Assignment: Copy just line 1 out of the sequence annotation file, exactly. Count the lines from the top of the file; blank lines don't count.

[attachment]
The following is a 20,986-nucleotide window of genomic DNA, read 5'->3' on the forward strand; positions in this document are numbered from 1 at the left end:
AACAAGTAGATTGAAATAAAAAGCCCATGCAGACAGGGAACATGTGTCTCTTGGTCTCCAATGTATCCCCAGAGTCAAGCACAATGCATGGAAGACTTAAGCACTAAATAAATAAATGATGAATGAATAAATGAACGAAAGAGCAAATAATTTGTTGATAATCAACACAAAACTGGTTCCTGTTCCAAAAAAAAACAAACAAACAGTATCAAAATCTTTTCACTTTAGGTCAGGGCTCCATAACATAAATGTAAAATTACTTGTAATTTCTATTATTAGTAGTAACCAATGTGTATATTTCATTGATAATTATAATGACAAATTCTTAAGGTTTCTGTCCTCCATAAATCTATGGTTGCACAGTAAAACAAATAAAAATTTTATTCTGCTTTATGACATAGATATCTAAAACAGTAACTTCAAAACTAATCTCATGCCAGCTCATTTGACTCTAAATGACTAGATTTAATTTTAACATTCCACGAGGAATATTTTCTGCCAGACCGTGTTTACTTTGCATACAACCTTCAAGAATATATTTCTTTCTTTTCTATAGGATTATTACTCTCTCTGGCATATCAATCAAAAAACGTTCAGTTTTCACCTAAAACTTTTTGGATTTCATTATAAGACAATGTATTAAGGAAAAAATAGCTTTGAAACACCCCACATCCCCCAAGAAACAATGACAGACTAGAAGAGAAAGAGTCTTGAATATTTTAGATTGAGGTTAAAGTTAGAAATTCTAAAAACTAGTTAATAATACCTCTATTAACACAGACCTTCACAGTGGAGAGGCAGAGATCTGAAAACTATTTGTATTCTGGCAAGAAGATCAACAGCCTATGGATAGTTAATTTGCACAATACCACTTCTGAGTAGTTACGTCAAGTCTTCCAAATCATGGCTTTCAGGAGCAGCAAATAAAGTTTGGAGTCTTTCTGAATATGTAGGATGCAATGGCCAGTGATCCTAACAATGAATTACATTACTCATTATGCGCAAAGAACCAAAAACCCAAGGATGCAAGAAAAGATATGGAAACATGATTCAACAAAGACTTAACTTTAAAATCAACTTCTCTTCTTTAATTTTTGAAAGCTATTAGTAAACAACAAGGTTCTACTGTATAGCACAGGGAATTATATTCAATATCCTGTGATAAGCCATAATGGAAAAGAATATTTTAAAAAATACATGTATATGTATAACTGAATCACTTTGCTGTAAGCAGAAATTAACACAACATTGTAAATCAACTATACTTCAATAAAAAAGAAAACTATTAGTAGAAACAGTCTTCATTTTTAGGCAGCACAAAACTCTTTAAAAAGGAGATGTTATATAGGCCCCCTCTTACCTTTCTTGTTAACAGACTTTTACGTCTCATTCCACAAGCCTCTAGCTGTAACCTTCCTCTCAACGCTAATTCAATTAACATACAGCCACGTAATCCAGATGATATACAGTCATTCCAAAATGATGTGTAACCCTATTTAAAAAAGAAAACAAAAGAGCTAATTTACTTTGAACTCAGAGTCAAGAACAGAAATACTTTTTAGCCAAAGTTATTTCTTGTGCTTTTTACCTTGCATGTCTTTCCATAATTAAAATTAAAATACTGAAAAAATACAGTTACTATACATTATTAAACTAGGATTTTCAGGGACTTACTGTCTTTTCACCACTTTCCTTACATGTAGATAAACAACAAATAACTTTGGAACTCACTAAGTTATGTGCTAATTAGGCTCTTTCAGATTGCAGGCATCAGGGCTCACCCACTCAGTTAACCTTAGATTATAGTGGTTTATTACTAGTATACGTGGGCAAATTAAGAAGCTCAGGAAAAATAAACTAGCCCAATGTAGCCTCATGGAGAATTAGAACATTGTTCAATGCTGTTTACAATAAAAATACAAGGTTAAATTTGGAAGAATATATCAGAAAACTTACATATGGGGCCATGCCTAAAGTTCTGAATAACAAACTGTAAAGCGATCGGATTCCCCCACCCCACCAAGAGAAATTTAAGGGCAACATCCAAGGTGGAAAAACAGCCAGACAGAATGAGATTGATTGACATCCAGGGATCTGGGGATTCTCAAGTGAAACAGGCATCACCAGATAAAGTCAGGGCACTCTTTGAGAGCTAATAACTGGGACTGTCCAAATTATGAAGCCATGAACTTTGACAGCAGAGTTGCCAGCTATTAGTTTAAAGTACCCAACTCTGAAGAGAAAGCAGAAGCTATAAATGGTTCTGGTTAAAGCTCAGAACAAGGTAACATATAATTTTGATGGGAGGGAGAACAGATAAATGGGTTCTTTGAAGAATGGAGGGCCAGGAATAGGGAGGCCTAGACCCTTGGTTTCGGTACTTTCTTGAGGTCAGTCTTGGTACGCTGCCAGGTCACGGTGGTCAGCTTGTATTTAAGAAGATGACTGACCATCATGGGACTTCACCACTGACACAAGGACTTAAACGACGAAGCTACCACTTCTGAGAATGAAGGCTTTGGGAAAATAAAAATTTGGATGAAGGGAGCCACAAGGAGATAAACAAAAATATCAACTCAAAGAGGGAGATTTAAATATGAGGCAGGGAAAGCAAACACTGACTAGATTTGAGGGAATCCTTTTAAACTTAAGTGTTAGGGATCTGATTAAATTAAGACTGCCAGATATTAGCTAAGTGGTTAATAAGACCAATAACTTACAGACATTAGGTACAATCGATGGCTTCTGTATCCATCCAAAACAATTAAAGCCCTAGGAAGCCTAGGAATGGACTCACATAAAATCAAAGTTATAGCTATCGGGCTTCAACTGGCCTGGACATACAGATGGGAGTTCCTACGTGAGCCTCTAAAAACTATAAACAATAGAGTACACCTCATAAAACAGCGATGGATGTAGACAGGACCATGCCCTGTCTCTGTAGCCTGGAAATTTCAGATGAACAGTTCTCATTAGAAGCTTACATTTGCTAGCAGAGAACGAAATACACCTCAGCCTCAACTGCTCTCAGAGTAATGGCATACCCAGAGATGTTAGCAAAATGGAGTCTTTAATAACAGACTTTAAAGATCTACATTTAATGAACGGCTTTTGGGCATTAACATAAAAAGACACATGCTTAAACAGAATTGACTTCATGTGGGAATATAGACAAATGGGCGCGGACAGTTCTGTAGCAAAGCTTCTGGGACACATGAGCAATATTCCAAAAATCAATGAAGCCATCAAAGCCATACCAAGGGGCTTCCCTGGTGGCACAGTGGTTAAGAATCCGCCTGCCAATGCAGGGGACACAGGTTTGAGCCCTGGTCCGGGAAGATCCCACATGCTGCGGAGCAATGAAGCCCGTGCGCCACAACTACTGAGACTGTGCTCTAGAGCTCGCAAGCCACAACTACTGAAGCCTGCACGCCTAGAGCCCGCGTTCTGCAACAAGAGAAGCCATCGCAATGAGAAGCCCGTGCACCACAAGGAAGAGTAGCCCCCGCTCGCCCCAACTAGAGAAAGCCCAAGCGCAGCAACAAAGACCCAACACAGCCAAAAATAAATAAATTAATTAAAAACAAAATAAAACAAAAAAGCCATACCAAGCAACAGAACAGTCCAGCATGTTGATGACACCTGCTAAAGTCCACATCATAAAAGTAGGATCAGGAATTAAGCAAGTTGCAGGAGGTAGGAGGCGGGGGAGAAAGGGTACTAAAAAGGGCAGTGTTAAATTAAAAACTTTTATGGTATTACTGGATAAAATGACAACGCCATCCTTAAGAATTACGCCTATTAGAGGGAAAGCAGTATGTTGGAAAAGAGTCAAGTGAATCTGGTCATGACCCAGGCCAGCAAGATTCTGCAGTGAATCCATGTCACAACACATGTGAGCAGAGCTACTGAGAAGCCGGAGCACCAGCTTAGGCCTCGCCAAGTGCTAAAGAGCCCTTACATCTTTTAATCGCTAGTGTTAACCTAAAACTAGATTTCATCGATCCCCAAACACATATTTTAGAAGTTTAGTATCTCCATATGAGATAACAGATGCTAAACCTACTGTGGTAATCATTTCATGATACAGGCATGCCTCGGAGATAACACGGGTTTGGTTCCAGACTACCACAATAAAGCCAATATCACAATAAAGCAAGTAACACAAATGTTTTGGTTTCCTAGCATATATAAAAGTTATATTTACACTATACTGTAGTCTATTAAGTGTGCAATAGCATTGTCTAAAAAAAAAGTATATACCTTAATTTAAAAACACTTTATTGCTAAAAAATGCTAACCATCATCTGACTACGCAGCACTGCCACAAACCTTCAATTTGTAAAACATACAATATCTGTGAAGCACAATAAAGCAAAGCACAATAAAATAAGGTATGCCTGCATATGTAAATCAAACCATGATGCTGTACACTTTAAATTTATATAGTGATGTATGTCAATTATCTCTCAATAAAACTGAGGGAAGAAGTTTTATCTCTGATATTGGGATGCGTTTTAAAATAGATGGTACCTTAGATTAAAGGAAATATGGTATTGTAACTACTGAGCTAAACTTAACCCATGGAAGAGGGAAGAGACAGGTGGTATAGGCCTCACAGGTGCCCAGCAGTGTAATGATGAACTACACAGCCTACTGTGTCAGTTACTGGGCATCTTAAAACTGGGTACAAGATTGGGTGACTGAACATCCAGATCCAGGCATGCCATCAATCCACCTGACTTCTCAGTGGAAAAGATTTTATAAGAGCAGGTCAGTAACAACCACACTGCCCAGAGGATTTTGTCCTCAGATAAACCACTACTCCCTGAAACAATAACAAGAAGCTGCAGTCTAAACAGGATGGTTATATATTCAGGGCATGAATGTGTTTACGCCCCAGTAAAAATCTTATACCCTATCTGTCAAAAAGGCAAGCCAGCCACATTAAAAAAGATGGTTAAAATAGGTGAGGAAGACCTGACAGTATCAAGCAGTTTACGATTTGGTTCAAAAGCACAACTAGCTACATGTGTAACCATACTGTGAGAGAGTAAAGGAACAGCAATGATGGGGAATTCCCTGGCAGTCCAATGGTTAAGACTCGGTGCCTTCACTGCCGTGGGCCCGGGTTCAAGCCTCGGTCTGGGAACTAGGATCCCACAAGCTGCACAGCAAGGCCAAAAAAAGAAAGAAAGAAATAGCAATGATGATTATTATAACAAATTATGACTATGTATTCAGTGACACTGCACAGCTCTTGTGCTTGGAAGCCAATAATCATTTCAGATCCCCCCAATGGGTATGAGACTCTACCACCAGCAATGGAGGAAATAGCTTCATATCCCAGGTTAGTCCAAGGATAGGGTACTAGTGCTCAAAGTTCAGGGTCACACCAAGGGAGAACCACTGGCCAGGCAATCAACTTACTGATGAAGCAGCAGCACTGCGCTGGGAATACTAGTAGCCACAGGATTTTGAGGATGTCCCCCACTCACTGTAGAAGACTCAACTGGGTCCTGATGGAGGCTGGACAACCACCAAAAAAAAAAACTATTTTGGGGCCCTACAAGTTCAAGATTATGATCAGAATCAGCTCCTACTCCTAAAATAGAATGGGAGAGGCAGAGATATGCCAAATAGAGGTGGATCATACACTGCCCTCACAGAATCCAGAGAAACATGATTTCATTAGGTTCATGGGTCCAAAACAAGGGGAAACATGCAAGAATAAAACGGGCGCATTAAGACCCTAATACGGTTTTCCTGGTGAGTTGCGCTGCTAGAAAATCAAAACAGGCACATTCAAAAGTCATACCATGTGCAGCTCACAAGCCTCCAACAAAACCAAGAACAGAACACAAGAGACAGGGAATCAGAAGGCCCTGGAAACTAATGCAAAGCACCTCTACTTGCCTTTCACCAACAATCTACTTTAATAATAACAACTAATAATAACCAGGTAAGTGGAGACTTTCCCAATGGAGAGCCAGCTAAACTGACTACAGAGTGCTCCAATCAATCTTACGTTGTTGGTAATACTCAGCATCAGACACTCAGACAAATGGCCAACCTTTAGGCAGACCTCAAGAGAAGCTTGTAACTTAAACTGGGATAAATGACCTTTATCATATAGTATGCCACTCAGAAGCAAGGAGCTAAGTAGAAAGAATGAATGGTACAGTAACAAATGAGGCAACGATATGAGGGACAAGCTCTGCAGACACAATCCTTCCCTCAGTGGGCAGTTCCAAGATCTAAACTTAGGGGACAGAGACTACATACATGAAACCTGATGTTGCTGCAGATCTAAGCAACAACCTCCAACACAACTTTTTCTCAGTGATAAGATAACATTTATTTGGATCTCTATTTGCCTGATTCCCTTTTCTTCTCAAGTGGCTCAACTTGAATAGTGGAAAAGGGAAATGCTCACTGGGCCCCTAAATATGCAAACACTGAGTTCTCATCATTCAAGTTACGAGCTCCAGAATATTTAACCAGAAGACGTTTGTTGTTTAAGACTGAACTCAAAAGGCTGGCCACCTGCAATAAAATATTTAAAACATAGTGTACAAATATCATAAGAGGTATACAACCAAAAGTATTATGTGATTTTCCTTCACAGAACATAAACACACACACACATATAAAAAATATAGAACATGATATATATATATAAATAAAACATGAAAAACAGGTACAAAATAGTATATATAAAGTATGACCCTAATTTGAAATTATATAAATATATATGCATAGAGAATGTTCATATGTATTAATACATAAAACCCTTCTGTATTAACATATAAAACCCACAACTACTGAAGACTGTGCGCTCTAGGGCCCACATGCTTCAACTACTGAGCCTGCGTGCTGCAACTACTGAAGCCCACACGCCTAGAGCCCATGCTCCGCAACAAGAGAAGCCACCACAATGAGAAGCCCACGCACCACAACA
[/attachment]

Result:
The following is a 20,986-nucleotide window of genomic DNA, read 5'->3' on the forward strand; positions in this document are numbered from 1 at the left end: